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Human rights: UK officials urged to come clean over rendition claims

A Libyan national's lawsuit against former Home Secretary Jack Straw could finally shed light on the murky practice of sanctioned rendition of suspected terrorists for torture and detention without trial.

The case in question concerns Abdelhakin Belhaj, a former Libyan dissident who is now head of the Libyan armed forces after the deposing of Colonel Muammar al-Gaddafi last year.

Mr Belhaj is suing the British Government for their collusion with the former Libyan regime. This week Mr Belhaj announced that he will also sue the former Home Secretary under Labour, Jack Straw, for his part in sanctioning the rendition of Mr Belhaj by MI5.

The case came to light late last year, after the overthrowing of the Gaddafi regime led to the exposure of sensitive documentation held by the former government's Head of Security, Moussa Koussa in offices in the capital, Tripoli.

Amongst the documents found was said to be communications between the head of MI6, Mark Allen, and Mr Koussa, implying that MI6 had played a role in organising the rendition of Mr Belhaj from exile back to Libya. Mr Belhaj claims that he was tortured by the Libyan regime as a dissident.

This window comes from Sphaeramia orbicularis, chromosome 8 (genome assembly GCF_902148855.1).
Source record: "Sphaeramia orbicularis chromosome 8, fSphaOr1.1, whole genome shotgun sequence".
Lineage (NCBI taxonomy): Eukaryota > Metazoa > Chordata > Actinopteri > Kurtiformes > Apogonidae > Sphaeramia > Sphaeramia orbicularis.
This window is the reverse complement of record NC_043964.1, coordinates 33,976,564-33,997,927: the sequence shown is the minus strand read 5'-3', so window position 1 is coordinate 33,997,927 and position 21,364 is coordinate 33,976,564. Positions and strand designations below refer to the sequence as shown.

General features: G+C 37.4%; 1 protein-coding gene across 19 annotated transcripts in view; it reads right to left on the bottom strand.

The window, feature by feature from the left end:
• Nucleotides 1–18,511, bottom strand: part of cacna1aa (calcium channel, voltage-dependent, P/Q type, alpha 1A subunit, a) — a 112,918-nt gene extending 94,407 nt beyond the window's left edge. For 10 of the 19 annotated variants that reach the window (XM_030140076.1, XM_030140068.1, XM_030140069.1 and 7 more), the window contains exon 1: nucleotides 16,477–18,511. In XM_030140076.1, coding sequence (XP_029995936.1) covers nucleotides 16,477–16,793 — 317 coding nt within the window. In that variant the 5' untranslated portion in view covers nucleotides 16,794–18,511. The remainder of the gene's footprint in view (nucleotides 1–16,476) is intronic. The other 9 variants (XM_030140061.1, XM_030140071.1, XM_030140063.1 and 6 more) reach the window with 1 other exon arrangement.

MI6 has since said that it acted under policy sanctioned directly by the Government, implying that ministers were aware of the activity of the security services in such cases. However, the former Labour Government and Mr Straw in particular have claimed that they could not possibly have been aware of and sanctioned all the individual actions of the security forces.

The news that Mr Belhaj is to sue Mr Straw is unprecedented in UK law, and raises the prospect that further details of the case will be heard in open court, casting light on an up till now murky area of government.

It is known that MI6 has offered Mr Belhaj £1m in order to settle the case out of court and avoid details coming into the public domain. It remains to be seen whether this offer will be increased in the coming weeks and months.

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